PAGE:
The Many Faces of Michelle

Remember when Michelle Obama stood before a crowd in Milwaukee and said, "For the first time in my adult lifetime, I am really proud of my country"? The date was February 18, 2008, and the moment her quote reached my ears I knew she and I would not get along. In one fell swoop she had dismissed the inherent greatness of this nation, our brave military personnel, and the accomplishments of prominent black public figures like Associate Justice Clarence Thomas and then-Secretary of State Condoleezza Rice.

Ultimately, her words betrayed a sense of entitlement. As an aspiring member of the upper echelon of the ruling class she could not be "really proud" of her country until the spotlight shone on her; until journalists and television personalities praised her "style," and fawning crowds applauded her elocution. Therefore, the truth is that Renee Martin of Globalcomment.com was on to something when she worried that people were going to see Mrs. Obama as an "angry black woman." Mrs. Obama came across as both angry and haughty.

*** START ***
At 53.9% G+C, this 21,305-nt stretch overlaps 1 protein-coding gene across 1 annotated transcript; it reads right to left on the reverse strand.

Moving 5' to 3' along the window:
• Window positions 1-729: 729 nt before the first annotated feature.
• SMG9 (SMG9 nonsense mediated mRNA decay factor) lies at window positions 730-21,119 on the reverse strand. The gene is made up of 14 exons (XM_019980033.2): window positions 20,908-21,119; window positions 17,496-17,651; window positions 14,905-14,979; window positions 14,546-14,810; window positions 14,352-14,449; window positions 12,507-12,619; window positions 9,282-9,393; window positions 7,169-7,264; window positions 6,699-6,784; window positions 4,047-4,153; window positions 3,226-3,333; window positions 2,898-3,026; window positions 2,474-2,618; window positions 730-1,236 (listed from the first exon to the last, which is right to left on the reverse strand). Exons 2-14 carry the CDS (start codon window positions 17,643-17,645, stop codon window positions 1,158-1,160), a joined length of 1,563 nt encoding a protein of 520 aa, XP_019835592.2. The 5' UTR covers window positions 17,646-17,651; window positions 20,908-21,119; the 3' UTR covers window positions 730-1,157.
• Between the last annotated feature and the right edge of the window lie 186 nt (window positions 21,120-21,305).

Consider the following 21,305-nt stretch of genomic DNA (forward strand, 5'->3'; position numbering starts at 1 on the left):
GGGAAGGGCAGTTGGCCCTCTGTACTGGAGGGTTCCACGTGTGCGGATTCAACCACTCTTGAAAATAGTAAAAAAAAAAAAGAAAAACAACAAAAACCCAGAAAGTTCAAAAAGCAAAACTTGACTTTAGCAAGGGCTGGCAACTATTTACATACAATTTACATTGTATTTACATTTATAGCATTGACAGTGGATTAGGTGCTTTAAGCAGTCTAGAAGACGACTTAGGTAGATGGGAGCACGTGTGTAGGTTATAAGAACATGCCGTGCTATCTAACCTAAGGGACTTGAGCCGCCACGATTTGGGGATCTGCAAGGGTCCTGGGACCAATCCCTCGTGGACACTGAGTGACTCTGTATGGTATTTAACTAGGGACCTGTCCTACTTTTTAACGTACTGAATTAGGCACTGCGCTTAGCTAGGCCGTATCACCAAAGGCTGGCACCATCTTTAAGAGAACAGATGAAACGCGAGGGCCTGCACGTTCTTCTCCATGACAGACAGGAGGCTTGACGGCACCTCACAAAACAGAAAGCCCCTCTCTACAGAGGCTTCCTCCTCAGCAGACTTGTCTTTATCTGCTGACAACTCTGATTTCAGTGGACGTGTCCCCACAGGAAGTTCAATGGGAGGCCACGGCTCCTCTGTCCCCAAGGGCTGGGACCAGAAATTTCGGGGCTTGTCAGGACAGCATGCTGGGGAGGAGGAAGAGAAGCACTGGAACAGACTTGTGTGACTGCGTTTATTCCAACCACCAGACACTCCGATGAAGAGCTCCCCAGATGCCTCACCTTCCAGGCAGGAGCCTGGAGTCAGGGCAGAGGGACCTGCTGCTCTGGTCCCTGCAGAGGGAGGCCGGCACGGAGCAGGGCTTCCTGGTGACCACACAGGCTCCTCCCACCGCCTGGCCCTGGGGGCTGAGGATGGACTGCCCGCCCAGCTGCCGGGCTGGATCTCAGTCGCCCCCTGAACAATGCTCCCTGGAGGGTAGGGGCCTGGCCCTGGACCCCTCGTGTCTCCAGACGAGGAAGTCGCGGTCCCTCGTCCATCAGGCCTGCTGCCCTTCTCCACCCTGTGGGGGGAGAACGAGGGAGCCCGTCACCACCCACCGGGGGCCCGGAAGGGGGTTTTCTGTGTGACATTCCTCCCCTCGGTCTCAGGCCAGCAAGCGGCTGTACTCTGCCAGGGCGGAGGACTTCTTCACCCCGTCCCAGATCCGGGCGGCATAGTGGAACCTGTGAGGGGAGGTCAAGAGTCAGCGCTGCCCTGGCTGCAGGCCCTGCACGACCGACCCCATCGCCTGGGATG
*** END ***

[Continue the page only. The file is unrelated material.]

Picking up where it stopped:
In addition to just now becoming proud of her country, which is also my country, Mrs. Obama stands side by side with her husband in criticizing corporate America although they "are [both] products of corporate America," according to Paul Ibrahim. "Both launched their careers in corporate law," and Michelle went "on to serve on the board of TreeHouse Foods, Inc., which supplied most of its pickle and pepper products to Wal-Mart."

Isn't it just like a liberal to make their fortune in a given economic sphere, corporate America in this case, before coming out against the very avenue they used to make their fortune, as if to ensure that their esoteric surrounding doesn't become overcrowded with commoners? And that's just what Mrs. Obama is doing when she calls on women to turn away from lucrative careers and serve others instead (as if those who have a lucrative career won't also be able to serve others).